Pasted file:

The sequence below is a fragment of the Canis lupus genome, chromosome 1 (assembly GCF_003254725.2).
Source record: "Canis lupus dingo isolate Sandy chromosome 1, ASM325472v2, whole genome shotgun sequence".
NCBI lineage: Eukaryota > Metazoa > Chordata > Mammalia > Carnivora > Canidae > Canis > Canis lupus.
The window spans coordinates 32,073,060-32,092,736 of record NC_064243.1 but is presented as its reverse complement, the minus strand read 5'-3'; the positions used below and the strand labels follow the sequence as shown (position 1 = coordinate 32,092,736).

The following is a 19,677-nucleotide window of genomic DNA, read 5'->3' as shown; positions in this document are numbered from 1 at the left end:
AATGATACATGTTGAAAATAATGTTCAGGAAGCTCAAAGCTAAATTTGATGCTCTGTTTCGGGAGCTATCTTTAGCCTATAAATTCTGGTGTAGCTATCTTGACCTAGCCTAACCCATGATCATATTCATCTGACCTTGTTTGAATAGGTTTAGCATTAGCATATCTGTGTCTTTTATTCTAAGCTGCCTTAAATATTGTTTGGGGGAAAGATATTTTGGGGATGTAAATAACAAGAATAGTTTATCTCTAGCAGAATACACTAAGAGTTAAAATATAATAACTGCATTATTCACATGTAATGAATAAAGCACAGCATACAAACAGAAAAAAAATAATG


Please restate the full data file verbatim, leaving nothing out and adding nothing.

The sequence below is a fragment of the Canis lupus genome, chromosome 1 (assembly GCF_003254725.2).
Source record: "Canis lupus dingo isolate Sandy chromosome 1, ASM325472v2, whole genome shotgun sequence".
NCBI lineage: Eukaryota > Metazoa > Chordata > Mammalia > Carnivora > Canidae > Canis > Canis lupus.
The window spans coordinates 32,073,060-32,092,736 of record NC_064243.1 but is presented as its reverse complement, the minus strand read 5'-3'; the positions used below and the strand labels follow the sequence as shown (position 1 = coordinate 32,092,736).

The following is a 19,677-nucleotide window of genomic DNA, read 5'->3' as shown; positions in this document are numbered from 1 at the left end:
AATGATACATGTTGAAAATAATGTTCAGGAAGCTCAAAGCTAAATTTGATGCTCTGTTTCGGGAGCTATCTTTAGCCTATAAATTCTGGTGTAGCTATCTTGACCTAGCCTAACCCATGATCATATTCATCTGACCTTGTTTGAATAGGTTTAGCATTAGCATATCTGTGTCTTTTATTCTAAGCTGCCTTAAATATTGTTTGGGGGAAAGATATTTTGGGGATGTAAATAACAAGAATAGTTTATCTCTAGCAGAATACACTAAGAGTTAAAATATAATAACTGCATTATTCACATGTAATGAATAAAGCACAGCATACAAACAGAAAAAAAATAATG